[National Geographic photo; more here.]


Anonymous said...

On Planet Phil Peters, the treatment of Cuban groupers is more important than the treatment of the Cuban people.

Anonymous said...

Yes, Phil, consideration of any subject, no matter how minor, is preferable to wasting our time on trivial issues such as alleged "human rights" violations (as if any existed in Cuba!)

Anonymous said...

There go those teabaggers again. They are the ones who are isolated in the world. Put any teabagger in asia, Latin America o europe (or even canada), and they will see how far right their view (particularly on environment) are.

Anonymous said...

on in america, such right wingers get air time.

Phil was just making solid point, that doesn't mean he doesn't care about human rights in cuba, for which he cares much more than any of the cuban Tea partiers in miami

Anonymous said...

Yes, there are NO "teabaggers" in Cuba (coz there's no tea there, and they're running out of cafecitos, too.)

And moving on to more important subjects, the Wisconsin kazoo band is overdue in Guanahacabibes. Phil, do *whatever* it takes to get them there. Heaven forbid what harm their non-appearance would do to the vital task of "improving U.S.-Cuban relations."

Anonymous said...

Felipe, what about "protecting" human rights? shouldn't that be on the agenda with Cuban groupers?

Anonymous said...

You, maybe, were mistaken?

Anonymous said...

Great post. We need to work towards protecting this area if (when) cuba changes. Protection woudl not only be good for the lovely sea creatures (the most important) but also the national economy. - tourism.

but hopefully the new cuba if/when it comes, won't delve into chaos like russia. if so, those lovely creatures off the coast will soon die to the hands of unscrupulous fishing operations.

Anonymous said...

Thank you Phil for continuing to beat this drum. Cooperating with Cuba on the environment makes good sense and good policy. People and communities in the US greatly benefit when Cuba does a good job in managing common resources (like fisheries and coral reefs in the Gulf of Mexico). And vice-versa. Keep up the good work.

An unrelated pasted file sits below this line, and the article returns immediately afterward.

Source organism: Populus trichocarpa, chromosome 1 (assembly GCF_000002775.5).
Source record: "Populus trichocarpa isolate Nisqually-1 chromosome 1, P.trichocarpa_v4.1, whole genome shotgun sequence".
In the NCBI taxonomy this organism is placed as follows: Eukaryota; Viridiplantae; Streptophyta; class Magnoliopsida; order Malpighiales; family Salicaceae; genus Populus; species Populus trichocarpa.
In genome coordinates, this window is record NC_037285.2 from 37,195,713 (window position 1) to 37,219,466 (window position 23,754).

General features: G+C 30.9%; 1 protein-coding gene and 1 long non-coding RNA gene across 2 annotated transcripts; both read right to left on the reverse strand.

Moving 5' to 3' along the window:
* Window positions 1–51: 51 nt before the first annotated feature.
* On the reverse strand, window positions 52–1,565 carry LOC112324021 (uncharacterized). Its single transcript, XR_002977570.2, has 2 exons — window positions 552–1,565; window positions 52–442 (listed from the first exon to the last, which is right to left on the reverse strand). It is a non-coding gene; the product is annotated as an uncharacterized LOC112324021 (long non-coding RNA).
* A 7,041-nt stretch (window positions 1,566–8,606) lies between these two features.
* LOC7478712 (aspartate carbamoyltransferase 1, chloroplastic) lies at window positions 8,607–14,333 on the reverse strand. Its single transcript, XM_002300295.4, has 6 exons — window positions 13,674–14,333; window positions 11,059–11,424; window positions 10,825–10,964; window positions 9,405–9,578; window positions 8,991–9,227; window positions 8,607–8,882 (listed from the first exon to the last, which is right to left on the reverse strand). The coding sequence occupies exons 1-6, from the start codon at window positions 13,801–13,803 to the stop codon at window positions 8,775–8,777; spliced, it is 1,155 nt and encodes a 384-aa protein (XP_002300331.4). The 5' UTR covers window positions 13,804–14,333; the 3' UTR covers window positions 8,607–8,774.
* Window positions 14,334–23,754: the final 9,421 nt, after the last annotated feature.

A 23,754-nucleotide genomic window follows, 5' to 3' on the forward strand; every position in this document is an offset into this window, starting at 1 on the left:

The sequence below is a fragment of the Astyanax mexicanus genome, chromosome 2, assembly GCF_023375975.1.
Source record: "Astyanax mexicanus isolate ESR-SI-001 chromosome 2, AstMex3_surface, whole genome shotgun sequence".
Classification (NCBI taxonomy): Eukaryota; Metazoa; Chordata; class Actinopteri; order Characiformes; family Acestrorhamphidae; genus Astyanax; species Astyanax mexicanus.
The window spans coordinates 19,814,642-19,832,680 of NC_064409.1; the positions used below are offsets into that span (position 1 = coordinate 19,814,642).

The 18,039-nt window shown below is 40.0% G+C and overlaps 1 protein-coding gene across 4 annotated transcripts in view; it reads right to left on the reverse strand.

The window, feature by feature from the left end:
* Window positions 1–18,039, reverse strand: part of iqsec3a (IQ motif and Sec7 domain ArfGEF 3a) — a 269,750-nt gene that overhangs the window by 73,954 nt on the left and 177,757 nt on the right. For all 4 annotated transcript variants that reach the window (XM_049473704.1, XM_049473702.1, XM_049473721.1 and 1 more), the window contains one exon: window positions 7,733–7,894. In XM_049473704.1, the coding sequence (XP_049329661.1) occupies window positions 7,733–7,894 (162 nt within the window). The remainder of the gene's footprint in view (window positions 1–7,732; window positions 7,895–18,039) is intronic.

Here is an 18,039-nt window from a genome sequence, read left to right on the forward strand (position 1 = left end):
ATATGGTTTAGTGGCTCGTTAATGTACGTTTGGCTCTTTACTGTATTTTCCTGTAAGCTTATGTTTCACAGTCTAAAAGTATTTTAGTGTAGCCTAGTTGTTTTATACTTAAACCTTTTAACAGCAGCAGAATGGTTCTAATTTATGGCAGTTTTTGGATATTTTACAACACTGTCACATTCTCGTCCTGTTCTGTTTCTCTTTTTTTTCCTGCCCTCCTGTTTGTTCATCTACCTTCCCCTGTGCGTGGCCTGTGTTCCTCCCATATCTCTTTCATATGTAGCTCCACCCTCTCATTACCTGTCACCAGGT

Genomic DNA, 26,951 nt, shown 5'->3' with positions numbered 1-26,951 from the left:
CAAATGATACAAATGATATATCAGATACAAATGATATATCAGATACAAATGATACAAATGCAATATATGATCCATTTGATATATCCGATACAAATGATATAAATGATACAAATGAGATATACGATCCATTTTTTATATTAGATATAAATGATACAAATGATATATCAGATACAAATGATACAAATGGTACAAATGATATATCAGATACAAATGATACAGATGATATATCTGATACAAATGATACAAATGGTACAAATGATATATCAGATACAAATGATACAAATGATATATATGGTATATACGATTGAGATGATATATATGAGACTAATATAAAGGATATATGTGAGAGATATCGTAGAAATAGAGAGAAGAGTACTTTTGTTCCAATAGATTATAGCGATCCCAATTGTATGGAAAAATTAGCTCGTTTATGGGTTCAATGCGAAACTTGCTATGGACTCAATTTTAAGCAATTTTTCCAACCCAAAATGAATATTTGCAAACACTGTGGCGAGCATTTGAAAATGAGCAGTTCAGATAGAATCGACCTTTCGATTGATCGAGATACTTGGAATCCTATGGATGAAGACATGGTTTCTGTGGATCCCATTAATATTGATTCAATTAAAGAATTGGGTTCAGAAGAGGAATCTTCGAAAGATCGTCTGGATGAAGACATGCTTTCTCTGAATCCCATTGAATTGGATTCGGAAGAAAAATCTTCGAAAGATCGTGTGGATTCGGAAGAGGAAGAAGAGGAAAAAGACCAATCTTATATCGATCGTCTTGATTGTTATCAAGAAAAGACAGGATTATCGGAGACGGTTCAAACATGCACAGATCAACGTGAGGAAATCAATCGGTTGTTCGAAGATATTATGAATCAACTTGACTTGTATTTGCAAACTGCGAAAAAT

Anonymous said...

cuba has many protected reef areas, not just there but in isle of pines area. good for them, and piss on those right wing CANF losers who just can't admit anything positive. you can't even feel sorry for those gusanos, the only hope is that they are all the old useless fools that won't be with us much longer. and the greater hope is for the end of the restrictions and the embargo, so once and for all their influence on cuba foreign policy will end as well. the sooner the better.

Anonymous said...

How ironic. Human Rights Day and the idiots are worried about Cuban groupers.

Anonymous said...
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Anonymous said...

and those starving in america, those who have lost their homes, who can't afford post secondary education, who are dying because there is no universal health care -- human rights, what america has and what cuba has not. yeah keep up the good work

Anonymous said...

"and those starving in america, those who have lost their homes..."

And worst of all, the Empire FORBIDS poor Americans the right to voice their complaints. Luckily, there is ONE free nation in our benighted hemisphere, Cuba, where the Masses are free to express their opinions without fear!